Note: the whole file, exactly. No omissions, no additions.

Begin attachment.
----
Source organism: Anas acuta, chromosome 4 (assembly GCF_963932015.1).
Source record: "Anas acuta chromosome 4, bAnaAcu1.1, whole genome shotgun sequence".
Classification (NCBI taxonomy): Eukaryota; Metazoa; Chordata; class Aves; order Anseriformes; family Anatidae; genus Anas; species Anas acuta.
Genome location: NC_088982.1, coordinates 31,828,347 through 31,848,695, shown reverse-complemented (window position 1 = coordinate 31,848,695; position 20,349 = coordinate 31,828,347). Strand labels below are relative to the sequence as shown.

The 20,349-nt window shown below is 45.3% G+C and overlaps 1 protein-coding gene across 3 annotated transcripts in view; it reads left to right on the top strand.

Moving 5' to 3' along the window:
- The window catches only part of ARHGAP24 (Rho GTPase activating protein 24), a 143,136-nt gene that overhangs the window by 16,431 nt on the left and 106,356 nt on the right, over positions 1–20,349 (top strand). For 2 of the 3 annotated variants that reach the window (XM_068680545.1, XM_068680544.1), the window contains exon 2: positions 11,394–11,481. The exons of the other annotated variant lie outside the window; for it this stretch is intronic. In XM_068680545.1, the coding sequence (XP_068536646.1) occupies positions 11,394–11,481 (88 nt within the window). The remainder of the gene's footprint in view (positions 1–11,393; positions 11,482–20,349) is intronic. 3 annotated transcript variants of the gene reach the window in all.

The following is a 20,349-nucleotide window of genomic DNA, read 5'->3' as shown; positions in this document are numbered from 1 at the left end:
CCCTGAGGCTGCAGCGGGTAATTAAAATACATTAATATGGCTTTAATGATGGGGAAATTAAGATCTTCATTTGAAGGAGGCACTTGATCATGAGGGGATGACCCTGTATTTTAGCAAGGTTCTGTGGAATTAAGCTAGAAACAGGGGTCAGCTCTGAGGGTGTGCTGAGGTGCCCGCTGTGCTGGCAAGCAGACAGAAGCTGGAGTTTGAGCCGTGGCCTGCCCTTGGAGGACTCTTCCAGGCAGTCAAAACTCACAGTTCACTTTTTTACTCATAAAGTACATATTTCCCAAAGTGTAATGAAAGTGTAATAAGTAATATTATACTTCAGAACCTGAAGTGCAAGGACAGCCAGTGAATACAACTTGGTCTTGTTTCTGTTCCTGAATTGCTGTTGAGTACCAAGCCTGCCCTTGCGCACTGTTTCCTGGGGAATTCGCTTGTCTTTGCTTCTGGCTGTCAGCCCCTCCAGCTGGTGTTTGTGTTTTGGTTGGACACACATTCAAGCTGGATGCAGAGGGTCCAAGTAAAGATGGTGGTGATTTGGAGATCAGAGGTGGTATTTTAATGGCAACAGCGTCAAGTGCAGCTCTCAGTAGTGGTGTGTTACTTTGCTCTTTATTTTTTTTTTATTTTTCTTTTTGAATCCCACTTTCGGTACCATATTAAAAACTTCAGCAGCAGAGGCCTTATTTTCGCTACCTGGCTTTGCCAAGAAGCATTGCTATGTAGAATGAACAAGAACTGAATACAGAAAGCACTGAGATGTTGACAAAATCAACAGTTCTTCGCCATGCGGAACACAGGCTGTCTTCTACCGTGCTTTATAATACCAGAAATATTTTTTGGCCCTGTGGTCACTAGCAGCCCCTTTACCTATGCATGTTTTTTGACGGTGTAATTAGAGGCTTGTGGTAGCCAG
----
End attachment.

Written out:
Source organism: Anas acuta, chromosome 4 (assembly GCF_963932015.1).
Source record: "Anas acuta chromosome 4, bAnaAcu1.1, whole genome shotgun sequence".
Classification (NCBI taxonomy): Eukaryota; Metazoa; Chordata; class Aves; order Anseriformes; family Anatidae; genus Anas; species Anas acuta.
Genome location: NC_088982.1, coordinates 31,828,347 through 31,848,695, shown reverse-complemented (window position 1 = coordinate 31,848,695; position 20,349 = coordinate 31,828,347). Strand labels below are relative to the sequence as shown.

The 20,349-nt window shown below is 45.3% G+C and overlaps 1 protein-coding gene across 3 annotated transcripts in view; it reads left to right on the top strand.

Moving 5' to 3' along the window:
- The window catches only part of ARHGAP24 (Rho GTPase activating protein 24), a 143,136-nt gene that overhangs the window by 16,431 nt on the left and 106,356 nt on the right, over positions 1–20,349 (top strand). For 2 of the 3 annotated variants that reach the window (XM_068680545.1, XM_068680544.1), the window contains exon 2: positions 11,394–11,481. The exons of the other annotated variant lie outside the window; for it this stretch is intronic. In XM_068680545.1, the coding sequence (XP_068536646.1) occupies positions 11,394–11,481 (88 nt within the window). The remainder of the gene's footprint in view (positions 1–11,393; positions 11,482–20,349) is intronic. 3 annotated transcript variants of the gene reach the window in all.

The following is a 20,349-nucleotide window of genomic DNA, read 5'->3' as shown; positions in this document are numbered from 1 at the left end:
CCCTGAGGCTGCAGCGGGTAATTAAAATACATTAATATGGCTTTAATGATGGGGAAATTAAGATCTTCATTTGAAGGAGGCACTTGATCATGAGGGGATGACCCTGTATTTTAGCAAGGTTCTGTGGAATTAAGCTAGAAACAGGGGTCAGCTCTGAGGGTGTGCTGAGGTGCCCGCTGTGCTGGCAAGCAGACAGAAGCTGGAGTTTGAGCCGTGGCCTGCCCTTGGAGGACTCTTCCAGGCAGTCAAAACTCACAGTTCACTTTTTTACTCATAAAGTACATATTTCCCAAAGTGTAATGAAAGTGTAATAAGTAATATTATACTTCAGAACCTGAAGTGCAAGGACAGCCAGTGAATACAACTTGGTCTTGTTTCTGTTCCTGAATTGCTGTTGAGTACCAAGCCTGCCCTTGCGCACTGTTTCCTGGGGAATTCGCTTGTCTTTGCTTCTGGCTGTCAGCCCCTCCAGCTGGTGTTTGTGTTTTGGTTGGACACACATTCAAGCTGGATGCAGAGGGTCCAAGTAAAGATGGTGGTGATTTGGAGATCAGAGGTGGTATTTTAATGGCAACAGCGTCAAGTGCAGCTCTCAGTAGTGGTGTGTTACTTTGCTCTTTATTTTTTTTTTATTTTTCTTTTTGAATCCCACTTTCGGTACCATATTAAAAACTTCAGCAGCAGAGGCCTTATTTTCGCTACCTGGCTTTGCCAAGAAGCATTGCTATGTAGAATGAACAAGAACTGAATACAGAAAGCACTGAGATGTTGACAAAATCAACAGTTCTTCGCCATGCGGAACACAGGCTGTCTTCTACCGTGCTTTATAATACCAGAAATATTTTTTGGCCCTGTGGTCACTAGCAGCCCCTTTACCTATGCATGTTTTTTGACGGTGTAATTAGAGGCTTGTGGTAGCCAG